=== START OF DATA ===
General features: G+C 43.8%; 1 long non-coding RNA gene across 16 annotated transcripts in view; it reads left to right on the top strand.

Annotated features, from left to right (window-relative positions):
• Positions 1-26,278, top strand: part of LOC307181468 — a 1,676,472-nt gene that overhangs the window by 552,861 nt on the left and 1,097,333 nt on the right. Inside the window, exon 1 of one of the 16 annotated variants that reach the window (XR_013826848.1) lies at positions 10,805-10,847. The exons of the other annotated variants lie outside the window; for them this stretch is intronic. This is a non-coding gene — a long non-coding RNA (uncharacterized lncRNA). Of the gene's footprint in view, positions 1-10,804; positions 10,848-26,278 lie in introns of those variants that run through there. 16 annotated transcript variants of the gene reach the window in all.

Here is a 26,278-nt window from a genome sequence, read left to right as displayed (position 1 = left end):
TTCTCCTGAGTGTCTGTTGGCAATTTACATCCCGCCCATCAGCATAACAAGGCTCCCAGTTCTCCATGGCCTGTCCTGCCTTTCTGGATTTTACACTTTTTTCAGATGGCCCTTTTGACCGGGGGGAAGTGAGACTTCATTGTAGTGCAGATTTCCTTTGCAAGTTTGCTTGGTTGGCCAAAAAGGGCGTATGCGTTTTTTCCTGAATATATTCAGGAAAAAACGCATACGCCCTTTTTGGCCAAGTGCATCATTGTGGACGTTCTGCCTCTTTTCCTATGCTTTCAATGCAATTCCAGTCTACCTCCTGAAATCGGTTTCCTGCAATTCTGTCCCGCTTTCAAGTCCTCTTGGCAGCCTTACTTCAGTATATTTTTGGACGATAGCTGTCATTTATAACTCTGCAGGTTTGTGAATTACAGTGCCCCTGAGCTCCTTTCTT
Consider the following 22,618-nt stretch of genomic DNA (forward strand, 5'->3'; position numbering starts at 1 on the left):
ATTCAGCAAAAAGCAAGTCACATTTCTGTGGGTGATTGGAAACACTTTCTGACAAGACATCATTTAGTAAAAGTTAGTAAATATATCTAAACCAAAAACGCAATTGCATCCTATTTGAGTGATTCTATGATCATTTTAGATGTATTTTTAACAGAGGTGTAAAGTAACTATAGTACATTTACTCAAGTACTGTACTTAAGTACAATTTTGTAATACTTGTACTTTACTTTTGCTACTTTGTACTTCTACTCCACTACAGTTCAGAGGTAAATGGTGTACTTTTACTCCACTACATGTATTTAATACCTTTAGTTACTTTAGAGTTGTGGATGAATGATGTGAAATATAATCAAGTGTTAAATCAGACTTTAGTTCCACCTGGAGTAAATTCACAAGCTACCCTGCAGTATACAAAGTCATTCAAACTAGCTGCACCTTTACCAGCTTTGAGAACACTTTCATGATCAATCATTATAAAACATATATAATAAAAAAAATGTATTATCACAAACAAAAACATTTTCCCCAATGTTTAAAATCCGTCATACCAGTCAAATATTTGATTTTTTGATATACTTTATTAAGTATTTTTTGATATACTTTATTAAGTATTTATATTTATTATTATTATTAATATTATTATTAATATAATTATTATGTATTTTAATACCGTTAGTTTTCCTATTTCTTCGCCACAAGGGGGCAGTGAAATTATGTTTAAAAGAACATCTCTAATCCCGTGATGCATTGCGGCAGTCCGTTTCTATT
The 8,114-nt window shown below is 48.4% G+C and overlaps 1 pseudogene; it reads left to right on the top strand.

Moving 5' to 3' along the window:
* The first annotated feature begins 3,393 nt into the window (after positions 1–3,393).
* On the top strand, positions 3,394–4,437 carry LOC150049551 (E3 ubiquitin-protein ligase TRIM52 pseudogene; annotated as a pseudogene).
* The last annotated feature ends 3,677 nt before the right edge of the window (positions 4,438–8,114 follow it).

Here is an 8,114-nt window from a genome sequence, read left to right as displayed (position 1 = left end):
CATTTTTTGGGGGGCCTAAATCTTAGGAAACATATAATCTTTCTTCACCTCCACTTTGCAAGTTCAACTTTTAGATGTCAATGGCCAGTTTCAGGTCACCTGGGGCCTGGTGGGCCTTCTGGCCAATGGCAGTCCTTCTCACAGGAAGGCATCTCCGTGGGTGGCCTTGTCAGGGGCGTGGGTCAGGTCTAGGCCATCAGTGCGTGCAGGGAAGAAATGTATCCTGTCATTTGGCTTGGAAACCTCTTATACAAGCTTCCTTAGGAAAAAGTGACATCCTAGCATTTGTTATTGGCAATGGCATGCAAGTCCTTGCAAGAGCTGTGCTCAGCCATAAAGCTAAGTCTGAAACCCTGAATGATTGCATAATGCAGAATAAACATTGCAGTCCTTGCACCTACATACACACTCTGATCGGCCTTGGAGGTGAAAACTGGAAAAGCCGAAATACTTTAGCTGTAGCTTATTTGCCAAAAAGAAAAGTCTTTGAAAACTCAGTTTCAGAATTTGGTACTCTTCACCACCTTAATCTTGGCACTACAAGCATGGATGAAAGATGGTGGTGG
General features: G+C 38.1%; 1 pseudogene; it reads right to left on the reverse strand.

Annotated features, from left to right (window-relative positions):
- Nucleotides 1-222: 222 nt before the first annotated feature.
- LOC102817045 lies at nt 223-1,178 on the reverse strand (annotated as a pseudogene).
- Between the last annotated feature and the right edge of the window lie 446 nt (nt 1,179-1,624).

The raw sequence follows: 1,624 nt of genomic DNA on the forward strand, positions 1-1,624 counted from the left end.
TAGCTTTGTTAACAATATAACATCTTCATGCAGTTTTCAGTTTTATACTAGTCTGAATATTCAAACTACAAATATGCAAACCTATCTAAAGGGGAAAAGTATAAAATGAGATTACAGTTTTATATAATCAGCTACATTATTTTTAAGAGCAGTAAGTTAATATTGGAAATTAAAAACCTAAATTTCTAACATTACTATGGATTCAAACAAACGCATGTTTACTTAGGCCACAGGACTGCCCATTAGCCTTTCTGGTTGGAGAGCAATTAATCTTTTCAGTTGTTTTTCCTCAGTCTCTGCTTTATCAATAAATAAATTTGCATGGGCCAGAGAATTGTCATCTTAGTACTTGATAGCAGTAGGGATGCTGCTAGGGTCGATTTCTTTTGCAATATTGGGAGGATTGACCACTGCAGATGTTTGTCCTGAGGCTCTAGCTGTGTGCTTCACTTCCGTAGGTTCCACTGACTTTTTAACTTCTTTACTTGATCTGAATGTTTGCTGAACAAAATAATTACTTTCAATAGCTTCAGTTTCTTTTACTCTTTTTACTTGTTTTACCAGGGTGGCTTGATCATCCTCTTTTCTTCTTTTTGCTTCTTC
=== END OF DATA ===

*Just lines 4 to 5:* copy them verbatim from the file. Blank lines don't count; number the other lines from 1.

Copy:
Here is a 26,278-nt window from a genome sequence, read left to right as displayed (position 1 = left end):
TTCTCCTGAGTGTCTGTTGGCAATTTACATCCCGCCCATCAGCATAACAAGGCTCCCAGTTCTCCATGGCCTGTCCTGCCTTTCTGGATTTTACACTTTTTTCAGATGGCCCTTTTGACCGGGGGGAAGTGAGACTTCATTGTAGTGCAGATTTCCTTTGCAAGTTTGCTTGGTTGGCCAAAAAGGGCGTATGCGTTTTTTCCTGAATATATTCAGGAAAAAACGCATACGCCCTTTTTGGCCAAGTGCATCATTGTGGACGTTCTGCCTCTTTTCCTATGCTTTCAATGCAATTCCAGTCTACCTCCTGAAATCGGTTTCCTGCAATTCTGTCCCGCTTTCAAGTCCTCTTGGCAGCCTTACTTCAGTATATTTTTGGACGATAGCTGTCATTTATAACTCTGCAGGTTTGTGAATTACAGTGCCCCTGAGCTCCTTTCTT